The curtain has come down on HRH XI and attention is already turning to HRH Prog in five days’ time! But here’s our recap of a fantastic finale to a fabulous four days that started with Dee Snider lifting the big prize at our inaugural Awards night and ended with the winners of HRH Mag’s 2017 Album Of The Year, Black Star Riders, bringing the house down.

 

Summer Loving

We tipped them as ones to watch and Swansea’s finest didn’t disappoint as Buffalo Summer warned up the main stage in some style. A 12-song set featured cool new tune Untouchable – from 2018’s forthcoming long player – and a raft of classics including the brilliant Heartbreakin’ Floor Shakin’ and iconic Down To The River. True to form, bass player Darren King frequently forgot this was a musical performance as he engaged in his own personal gurning competition and Jonny Williams appeared blinded by the lights (or maybe he just couldn’t bear to look at King) as he played large parts of the set with his eyes shut! Had he opened them he would have noticed a fast-filling floor bouncing along to the very best of Buffalo’s back catalogue and seen the Hunt brothers enjoying the time of their lives back at Camp HRH. Vocalist Andrew has rarely sounded better and drummer Gareth remains one of the unsung heroes of British rock and roll. This was a full-on Buffalo stampede.

 

 

Blade Runner

Had it not been for a chance meeting with HRH Mag on Friday night it’s quite likely Beth Blade and her Beautiful Disasters would still be wandering around a holiday camp in North Wales wondering where on earth they needed to be. Fortunately, we pointed them in the right direction and 12 hours later the Cardiff melodic rockers were strutting their stuff on the second stage looking like seasoned veterans of the arena scene. Blade’s visceral vocals cut through the bleary-eyed masses like a knife through butter and any hopes of nursing a hangover were toast if you happened to step through the doors of Camp HRH’s smaller venue. Screaming (pitch perfect and powerfully) potential and with a striking image to match their affecting sound, the Beautiful Disasters are pretty much perfect.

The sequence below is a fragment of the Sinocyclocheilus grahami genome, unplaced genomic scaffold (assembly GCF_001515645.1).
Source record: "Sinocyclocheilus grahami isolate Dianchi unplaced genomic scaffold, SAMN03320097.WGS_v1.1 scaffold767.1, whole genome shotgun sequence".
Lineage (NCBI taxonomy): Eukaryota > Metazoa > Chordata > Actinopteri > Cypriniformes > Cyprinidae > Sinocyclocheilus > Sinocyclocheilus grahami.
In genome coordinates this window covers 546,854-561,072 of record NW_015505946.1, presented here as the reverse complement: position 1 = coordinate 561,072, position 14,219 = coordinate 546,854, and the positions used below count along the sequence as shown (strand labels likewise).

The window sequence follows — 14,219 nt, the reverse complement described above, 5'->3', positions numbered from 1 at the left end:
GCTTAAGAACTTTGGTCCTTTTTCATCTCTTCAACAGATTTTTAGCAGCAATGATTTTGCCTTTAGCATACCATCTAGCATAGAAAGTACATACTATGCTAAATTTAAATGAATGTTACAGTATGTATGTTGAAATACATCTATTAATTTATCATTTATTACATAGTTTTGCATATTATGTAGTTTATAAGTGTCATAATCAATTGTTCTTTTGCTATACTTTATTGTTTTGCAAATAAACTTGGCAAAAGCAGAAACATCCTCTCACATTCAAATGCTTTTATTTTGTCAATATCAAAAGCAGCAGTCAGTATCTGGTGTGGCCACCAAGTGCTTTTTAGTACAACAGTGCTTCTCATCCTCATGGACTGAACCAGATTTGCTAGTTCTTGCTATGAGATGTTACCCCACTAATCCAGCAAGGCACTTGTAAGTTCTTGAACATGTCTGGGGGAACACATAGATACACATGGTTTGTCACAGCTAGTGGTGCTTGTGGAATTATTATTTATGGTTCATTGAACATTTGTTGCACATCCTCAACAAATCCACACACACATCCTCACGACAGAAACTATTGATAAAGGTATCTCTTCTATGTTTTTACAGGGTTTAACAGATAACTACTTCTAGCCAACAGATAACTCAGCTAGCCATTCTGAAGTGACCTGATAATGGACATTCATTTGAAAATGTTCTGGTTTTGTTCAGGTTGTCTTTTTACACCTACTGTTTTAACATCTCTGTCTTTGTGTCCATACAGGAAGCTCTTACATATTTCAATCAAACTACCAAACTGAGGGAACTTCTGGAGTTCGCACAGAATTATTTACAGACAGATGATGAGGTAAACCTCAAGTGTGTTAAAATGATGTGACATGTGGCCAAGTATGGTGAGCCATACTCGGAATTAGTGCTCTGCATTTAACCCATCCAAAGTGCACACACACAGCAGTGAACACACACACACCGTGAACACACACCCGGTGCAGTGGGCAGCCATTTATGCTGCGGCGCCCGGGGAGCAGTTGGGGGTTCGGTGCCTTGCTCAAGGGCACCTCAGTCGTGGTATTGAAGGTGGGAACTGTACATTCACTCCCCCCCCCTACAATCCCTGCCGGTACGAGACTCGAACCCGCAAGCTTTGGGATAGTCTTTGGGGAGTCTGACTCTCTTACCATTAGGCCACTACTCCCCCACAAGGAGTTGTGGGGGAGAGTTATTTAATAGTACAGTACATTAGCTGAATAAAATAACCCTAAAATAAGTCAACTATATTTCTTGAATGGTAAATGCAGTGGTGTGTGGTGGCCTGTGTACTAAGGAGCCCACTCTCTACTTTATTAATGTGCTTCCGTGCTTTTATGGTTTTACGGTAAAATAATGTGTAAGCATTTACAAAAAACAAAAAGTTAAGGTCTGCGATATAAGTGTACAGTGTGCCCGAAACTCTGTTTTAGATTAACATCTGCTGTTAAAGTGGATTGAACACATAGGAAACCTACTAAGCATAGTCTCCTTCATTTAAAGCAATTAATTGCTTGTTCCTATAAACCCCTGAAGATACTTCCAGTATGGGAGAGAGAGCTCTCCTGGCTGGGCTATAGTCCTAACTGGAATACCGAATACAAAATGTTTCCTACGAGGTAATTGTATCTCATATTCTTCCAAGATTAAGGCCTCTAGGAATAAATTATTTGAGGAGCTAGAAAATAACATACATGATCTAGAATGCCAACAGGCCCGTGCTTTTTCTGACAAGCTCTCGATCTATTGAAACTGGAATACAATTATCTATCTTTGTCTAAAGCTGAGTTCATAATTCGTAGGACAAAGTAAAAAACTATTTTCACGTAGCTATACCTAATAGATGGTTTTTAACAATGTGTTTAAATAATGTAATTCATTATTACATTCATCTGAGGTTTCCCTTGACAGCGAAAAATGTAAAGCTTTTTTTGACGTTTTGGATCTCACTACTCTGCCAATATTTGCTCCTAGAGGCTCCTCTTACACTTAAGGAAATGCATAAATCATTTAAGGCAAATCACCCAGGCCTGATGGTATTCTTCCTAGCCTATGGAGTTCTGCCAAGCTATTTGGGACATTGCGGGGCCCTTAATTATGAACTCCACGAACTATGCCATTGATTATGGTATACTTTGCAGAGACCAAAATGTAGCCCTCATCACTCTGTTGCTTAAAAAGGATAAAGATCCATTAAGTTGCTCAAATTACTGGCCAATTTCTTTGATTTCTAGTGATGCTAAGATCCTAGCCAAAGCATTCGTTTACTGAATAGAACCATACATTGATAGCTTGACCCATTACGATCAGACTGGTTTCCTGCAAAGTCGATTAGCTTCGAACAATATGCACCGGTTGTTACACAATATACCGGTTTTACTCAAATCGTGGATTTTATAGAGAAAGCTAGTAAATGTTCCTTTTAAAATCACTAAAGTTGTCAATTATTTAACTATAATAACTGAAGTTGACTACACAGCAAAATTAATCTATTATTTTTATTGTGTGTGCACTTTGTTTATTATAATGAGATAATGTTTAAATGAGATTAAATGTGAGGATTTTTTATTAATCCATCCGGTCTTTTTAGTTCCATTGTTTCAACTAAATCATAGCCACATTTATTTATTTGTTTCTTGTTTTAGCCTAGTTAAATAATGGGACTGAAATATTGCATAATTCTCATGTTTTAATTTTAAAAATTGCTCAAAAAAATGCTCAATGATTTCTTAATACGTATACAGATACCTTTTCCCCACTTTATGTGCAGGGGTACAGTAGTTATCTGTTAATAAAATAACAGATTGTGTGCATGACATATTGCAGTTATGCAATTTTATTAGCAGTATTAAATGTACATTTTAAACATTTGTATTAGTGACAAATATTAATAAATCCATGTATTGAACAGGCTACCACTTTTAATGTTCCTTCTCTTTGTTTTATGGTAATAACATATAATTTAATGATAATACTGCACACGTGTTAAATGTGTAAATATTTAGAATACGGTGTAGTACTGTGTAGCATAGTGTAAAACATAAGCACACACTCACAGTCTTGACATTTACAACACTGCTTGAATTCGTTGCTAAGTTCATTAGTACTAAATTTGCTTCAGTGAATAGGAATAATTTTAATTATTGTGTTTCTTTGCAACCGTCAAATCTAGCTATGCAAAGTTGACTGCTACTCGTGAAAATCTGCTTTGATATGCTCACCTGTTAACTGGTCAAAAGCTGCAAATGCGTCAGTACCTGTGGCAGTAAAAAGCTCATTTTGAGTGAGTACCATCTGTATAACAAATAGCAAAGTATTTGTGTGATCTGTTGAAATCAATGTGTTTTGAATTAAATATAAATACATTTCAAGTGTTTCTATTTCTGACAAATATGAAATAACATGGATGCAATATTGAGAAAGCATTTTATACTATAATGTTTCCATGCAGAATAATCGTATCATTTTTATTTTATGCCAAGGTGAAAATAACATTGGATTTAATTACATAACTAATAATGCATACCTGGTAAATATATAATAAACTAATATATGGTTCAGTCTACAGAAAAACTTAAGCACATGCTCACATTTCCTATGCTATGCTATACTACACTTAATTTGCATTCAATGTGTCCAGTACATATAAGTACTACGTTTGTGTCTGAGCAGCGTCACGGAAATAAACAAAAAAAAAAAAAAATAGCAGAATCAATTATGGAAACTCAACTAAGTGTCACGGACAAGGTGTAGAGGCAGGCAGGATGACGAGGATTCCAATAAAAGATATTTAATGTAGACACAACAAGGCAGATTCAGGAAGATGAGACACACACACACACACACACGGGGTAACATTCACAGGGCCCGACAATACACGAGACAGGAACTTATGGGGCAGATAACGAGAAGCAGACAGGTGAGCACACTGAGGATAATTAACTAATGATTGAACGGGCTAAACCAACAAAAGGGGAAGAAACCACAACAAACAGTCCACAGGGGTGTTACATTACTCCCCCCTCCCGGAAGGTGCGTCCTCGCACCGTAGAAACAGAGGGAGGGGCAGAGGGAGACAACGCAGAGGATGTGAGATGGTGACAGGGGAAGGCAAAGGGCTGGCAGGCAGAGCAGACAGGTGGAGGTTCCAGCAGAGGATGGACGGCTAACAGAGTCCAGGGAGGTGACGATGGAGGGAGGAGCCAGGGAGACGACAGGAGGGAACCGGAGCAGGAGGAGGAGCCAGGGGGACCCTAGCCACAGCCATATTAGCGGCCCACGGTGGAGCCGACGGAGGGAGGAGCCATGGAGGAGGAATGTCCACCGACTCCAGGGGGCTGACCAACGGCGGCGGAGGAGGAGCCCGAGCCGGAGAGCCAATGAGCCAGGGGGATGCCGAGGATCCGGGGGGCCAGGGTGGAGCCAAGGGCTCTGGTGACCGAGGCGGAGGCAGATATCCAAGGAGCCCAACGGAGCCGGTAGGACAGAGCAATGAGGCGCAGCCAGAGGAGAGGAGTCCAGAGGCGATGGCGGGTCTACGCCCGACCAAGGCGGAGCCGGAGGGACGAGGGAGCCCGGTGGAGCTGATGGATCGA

Gun Have A Blast

Saturday’s main stage was heaving with proven talent. Von Hertzen Brothers kept in the family. Reef were red hot. George Lynch rolled back the years. And Black Star Riders bossed it. But one band hit the target more than most. Gun might have shot down the critics with latest album Favourite Pleasures but it’s the fact that their back catalogue has more than stood the test of time that makes the Scots rockers everyone’s favourite guilty pleasures. This was a set based on all killer and no filler with Shame On You, Steal Your Fire and the anthemic Better Days bringing the house down. And talking of better days, Dante Gizzi just gets better and better as Gun’s frontman – suddenly the decision to ditch the bass for the mic looks like the most obvious move in the world. Seven years ago Gun were staring down the barrel. Gizzi has given one of British rock’s best-loved bands a fresh shot at glory.

 

 

Riders Are Front Runners

Black Star Riders didn’t win the HRH Mag 2017 Album Of The Year by chance. Heavy Fire is a blast. And so there were no complaints from the HRH team when Ricky Warwick and co. rolled out no fewer than six killer cuts from their third long player. There was, however, the odd moan and groan that Scott Gorham didn’t lean more heavily on his Thin Lizzy past and it’s fair comment. A festival set playing to a wider audience – rather than the band’s die-hard fans – might well be the place to throw in something more than Jailbreak and Whiskey In The Jar. But we’re with the band. In a short space of time Black Star Riders have built a back catalogue brimming with confidence and demanding to be played. On November 11 there was a strong emphasis on conflict and Warwick’s moving tribute to troops perfectly complemented Soldierstown and Before The War. Not for the first time, Damon Johnson stole the show with a dazzling display of fretwork that came to the boil on the beautiful Blindsided. That song alone justified the emphasis on original material. If you’ve got it, flaunt it.